The simplest solution to chronic homelessness is also the most daunting: Build more housing or retrofit existing units. Then, for the most troubled or disabled homeless individuals, supply services to help them become more self-sufficient: mental health care, substance abuse treatment, job counseling. The welter of plans expected out of L.A. city and county governments in the coming days will include the goal of building permanent supportive housing at a cost of tens of millions of dollars. So a proposal by state lawmakers to issue $2 billion in bonds for housing California’s chronically homeless people with mental illness, paid for with funds reserved for mental health programs, offers a welcome infusion of money to the expensive and challenging business of building such housing.
The projects funded will have to employ the ‘housing first’ model ... that calls for placing homeless people into housing before addressing their dependencies and disabilities.
Senate President Pro Tem Kevin de Leon and a bipartisan group of his colleagues announced the proposal Monday on skid row in the courtyard of Star Apartments, one of the most successful examples of permanent supportive housing in the city. And these legislators — in contrast to the L.A. elected officials who have pledged $100 million to fight homelessness — actually knew where the money would come from. The annual bond payments would be covered by $130 million of the approximately $1.8 million in funds generated each year for mental health services by Proposition 63. That ballot measure was co-authored by former Senate leader Darrell Steinberg, who was an early advocate for using some of its funds to build housing. Steinberg is a champion of the new proposal.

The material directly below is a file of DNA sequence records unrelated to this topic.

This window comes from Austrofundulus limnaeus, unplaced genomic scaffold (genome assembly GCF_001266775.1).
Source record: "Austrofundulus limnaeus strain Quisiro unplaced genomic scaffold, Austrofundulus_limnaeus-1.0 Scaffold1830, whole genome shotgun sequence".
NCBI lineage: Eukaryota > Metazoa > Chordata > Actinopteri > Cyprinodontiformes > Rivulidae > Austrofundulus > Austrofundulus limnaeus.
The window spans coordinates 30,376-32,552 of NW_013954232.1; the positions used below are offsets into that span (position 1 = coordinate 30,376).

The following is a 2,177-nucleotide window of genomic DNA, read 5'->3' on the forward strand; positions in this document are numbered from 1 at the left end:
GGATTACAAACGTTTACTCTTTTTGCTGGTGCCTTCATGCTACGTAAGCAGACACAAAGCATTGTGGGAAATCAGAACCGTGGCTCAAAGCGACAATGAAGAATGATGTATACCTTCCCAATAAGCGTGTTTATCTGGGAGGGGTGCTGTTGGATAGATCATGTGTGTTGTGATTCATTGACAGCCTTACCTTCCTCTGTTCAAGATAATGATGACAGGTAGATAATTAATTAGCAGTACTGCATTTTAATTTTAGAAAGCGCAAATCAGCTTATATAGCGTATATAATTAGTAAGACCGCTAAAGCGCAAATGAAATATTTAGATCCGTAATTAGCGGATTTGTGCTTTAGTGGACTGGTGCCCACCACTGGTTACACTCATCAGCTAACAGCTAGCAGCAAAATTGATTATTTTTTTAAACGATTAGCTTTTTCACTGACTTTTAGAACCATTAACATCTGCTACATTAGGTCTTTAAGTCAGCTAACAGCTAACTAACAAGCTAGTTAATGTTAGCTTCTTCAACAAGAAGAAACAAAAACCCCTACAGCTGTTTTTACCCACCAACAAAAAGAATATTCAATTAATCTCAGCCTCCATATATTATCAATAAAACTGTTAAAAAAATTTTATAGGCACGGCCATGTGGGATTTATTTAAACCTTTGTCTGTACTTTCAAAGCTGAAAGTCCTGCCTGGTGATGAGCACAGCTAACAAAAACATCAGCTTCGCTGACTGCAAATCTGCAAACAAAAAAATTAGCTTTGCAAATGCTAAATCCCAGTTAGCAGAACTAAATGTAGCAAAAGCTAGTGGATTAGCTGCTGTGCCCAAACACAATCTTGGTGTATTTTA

FOR THE RECORD
In a January 6 editorial on a state Senate proposal to issue bonds for housing homeless people, the amount of annual revenue generated by Proposition 63 was reported as $1.8 million. It is $1.8 billion.
The projects funded will have to employ the “housing first” model, a proven approach that calls for placing homeless people into housing before addressing their dependencies and disabilities. De Leon estimates the funds could help produce at least 10,000 units of housing; Steinberg says it could be several times that.
It makes sense that the state legislators want to contribute funding to projects, not wholly underwrite them. The point is to use the state money to help generate more funding from other contributors, including the federal government and private investors. Permanent supportive housing projects are financed with the help of numerous funding sources, which can take years to piece together. The state’s dollars could very well make that process go faster. And it’s smart to make the process competitive, rather than creating what amounts to a new entitlement for local governments. The idea is that proposed projects wouldn’t even get funded until local government officials and project developers could show they were coordinating their efforts into a solid proposal.
Like many Angelenos, de Leon is frustrated with the lack of coordination and vision on the local level in Los Angeles when it comes to housing homeless people. Simply distributing more money to the county for officials to do as they please doesn’t fit his particular vision for solving homelessness.